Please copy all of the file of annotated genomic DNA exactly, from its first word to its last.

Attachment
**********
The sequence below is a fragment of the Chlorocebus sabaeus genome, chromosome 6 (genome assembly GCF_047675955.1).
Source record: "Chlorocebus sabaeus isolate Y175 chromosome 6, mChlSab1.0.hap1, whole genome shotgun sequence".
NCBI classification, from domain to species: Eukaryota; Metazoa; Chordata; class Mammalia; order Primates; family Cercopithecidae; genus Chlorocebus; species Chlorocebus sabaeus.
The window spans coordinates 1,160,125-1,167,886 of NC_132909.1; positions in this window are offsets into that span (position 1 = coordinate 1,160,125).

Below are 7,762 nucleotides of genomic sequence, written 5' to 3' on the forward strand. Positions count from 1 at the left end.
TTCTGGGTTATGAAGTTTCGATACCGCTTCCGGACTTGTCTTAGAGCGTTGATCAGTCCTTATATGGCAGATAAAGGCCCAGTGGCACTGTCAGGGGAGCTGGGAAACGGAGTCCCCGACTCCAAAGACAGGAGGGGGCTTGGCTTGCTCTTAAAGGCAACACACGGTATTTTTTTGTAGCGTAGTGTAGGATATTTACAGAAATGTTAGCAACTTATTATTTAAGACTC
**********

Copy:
The sequence below is a fragment of the Chlorocebus sabaeus genome, chromosome 6 (genome assembly GCF_047675955.1).
Source record: "Chlorocebus sabaeus isolate Y175 chromosome 6, mChlSab1.0.hap1, whole genome shotgun sequence".
NCBI classification, from domain to species: Eukaryota; Metazoa; Chordata; class Mammalia; order Primates; family Cercopithecidae; genus Chlorocebus; species Chlorocebus sabaeus.
The window spans coordinates 1,160,125-1,167,886 of NC_132909.1; positions in this window are offsets into that span (position 1 = coordinate 1,160,125).

Below are 7,762 nucleotides of genomic sequence, written 5' to 3' on the forward strand. Positions count from 1 at the left end.
TTCTGGGTTATGAAGTTTCGATACCGCTTCCGGACTTGTCTTAGAGCGTTGATCAGTCCTTATATGGCAGATAAAGGCCCAGTGGCACTGTCAGGGGAGCTGGGAAACGGAGTCCCCGACTCCAAAGACAGGAGGGGGCTTGGCTTGCTCTTAAAGGCAACACACGGTATTTTTTTGTAGCGTAGTGTAGGATATTTACAGAAATGTTAGCAACTTATTATTTAAGACTC